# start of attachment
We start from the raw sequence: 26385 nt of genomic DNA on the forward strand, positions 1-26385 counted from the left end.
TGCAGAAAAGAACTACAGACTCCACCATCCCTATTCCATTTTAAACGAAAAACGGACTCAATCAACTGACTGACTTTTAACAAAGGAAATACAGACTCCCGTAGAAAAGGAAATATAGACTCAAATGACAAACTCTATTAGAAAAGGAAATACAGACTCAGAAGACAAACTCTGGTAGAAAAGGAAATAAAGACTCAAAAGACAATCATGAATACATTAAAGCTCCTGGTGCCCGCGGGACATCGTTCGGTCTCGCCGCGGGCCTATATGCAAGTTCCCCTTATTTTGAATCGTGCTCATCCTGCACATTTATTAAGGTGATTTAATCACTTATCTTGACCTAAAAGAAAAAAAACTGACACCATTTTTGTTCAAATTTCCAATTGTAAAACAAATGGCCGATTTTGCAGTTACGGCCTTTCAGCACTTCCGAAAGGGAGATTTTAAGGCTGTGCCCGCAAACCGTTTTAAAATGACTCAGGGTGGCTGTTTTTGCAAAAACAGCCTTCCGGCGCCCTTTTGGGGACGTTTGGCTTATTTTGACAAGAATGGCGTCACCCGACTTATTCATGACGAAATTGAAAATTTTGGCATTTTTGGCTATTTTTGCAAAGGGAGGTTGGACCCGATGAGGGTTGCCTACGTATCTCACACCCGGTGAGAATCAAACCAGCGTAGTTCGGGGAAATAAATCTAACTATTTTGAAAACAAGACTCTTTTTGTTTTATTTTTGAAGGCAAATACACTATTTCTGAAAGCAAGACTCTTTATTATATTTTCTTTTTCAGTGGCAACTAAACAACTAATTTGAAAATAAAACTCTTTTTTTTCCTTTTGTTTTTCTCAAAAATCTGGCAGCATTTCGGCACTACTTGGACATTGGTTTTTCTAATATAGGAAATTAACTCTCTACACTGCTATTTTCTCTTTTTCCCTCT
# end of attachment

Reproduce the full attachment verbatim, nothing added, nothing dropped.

We start from the raw sequence: 26385 nt of genomic DNA on the forward strand, positions 1-26385 counted from the left end.
TGCAGAAAAGAACTACAGACTCCACCATCCCTATTCCATTTTAAACGAAAAACGGACTCAATCAACTGACTGACTTTTAACAAAGGAAATACAGACTCCCGTAGAAAAGGAAATATAGACTCAAATGACAAACTCTATTAGAAAAGGAAATACAGACTCAGAAGACAAACTCTGGTAGAAAAGGAAATAAAGACTCAAAAGACAATCATGAATACATTAAAGCTCCTGGTGCCCGCGGGACATCGTTCGGTCTCGCCGCGGGCCTATATGCAAGTTCCCCTTATTTTGAATCGTGCTCATCCTGCACATTTATTAAGGTGATTTAATCACTTATCTTGACCTAAAAGAAAAAAAACTGACACCATTTTTGTTCAAATTTCCAATTGTAAAACAAATGGCCGATTTTGCAGTTACGGCCTTTCAGCACTTCCGAAAGGGAGATTTTAAGGCTGTGCCCGCAAACCGTTTTAAAATGACTCAGGGTGGCTGTTTTTGCAAAAACAGCCTTCCGGCGCCCTTTTGGGGACGTTTGGCTTATTTTGACAAGAATGGCGTCACCCGACTTATTCATGACGAAATTGAAAATTTTGGCATTTTTGGCTATTTTTGCAAAGGGAGGTTGGACCCGATGAGGGTTGCCTACGTATCTCACACCCGGTGAGAATCAAACCAGCGTAGTTCGGGGAAATAAATCTAACTATTTTGAAAACAAGACTCTTTTTGTTTTATTTTTGAAGGCAAATACACTATTTCTGAAAGCAAGACTCTTTATTATATTTTCTTTTTCAGTGGCAACTAAACAACTAATTTGAAAATAAAACTCTTTTTTTTCCTTTTGTTTTTCTCAAAAATCTGGCAGCATTTCGGCACTACTTGGACATTGGTTTTTCTAATATAGGAAATTAACTCTCTACACTGCTATTTTCTCTTTTTCCCTCT